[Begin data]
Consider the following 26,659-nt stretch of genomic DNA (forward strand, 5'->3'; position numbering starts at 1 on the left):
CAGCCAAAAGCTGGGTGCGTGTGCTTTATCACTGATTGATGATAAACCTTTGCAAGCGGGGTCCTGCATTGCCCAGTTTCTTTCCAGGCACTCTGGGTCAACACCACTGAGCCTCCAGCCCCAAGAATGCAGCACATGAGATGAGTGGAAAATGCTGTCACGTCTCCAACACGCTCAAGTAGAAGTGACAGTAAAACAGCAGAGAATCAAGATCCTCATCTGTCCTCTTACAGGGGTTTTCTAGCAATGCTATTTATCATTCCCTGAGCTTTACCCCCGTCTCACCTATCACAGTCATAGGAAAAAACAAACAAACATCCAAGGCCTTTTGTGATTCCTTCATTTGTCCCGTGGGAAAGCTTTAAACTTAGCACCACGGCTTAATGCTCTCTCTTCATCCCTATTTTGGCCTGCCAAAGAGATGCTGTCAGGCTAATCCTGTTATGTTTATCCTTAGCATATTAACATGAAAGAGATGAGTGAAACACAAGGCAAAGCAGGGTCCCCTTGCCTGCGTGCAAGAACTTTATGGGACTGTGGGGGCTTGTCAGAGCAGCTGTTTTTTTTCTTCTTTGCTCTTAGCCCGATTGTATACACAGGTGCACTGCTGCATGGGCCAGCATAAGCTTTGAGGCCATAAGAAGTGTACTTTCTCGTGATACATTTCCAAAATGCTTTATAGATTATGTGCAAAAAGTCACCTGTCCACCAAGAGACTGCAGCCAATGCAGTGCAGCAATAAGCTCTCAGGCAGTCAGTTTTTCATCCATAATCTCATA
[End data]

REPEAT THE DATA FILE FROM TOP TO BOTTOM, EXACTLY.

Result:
Consider the following 26,659-nt stretch of genomic DNA (forward strand, 5'->3'; position numbering starts at 1 on the left):
CAGCCAAAAGCTGGGTGCGTGTGCTTTATCACTGATTGATGATAAACCTTTGCAAGCGGGGTCCTGCATTGCCCAGTTTCTTTCCAGGCACTCTGGGTCAACACCACTGAGCCTCCAGCCCCAAGAATGCAGCACATGAGATGAGTGGAAAATGCTGTCACGTCTCCAACACGCTCAAGTAGAAGTGACAGTAAAACAGCAGAGAATCAAGATCCTCATCTGTCCTCTTACAGGGGTTTTCTAGCAATGCTATTTATCATTCCCTGAGCTTTACCCCCGTCTCACCTATCACAGTCATAGGAAAAAACAAACAAACATCCAAGGCCTTTTGTGATTCCTTCATTTGTCCCGTGGGAAAGCTTTAAACTTAGCACCACGGCTTAATGCTCTCTCTTCATCCCTATTTTGGCCTGCCAAAGAGATGCTGTCAGGCTAATCCTGTTATGTTTATCCTTAGCATATTAACATGAAAGAGATGAGTGAAACACAAGGCAAAGCAGGGTCCCCTTGCCTGCGTGCAAGAACTTTATGGGACTGTGGGGGCTTGTCAGAGCAGCTGTTTTTTTTCTTCTTTGCTCTTAGCCCGATTGTATACACAGGTGCACTGCTGCATGGGCCAGCATAAGCTTTGAGGCCATAAGAAGTGTACTTTCTCGTGATACATTTCCAAAATGCTTTATAGATTATGTGCAAAAAGTCACCTGTCCACCAAGAGACTGCAGCCAATGCAGTGCAGCAATAAGCTCTCAGGCAGTCAGTTTTTCATCCATAATCTCATA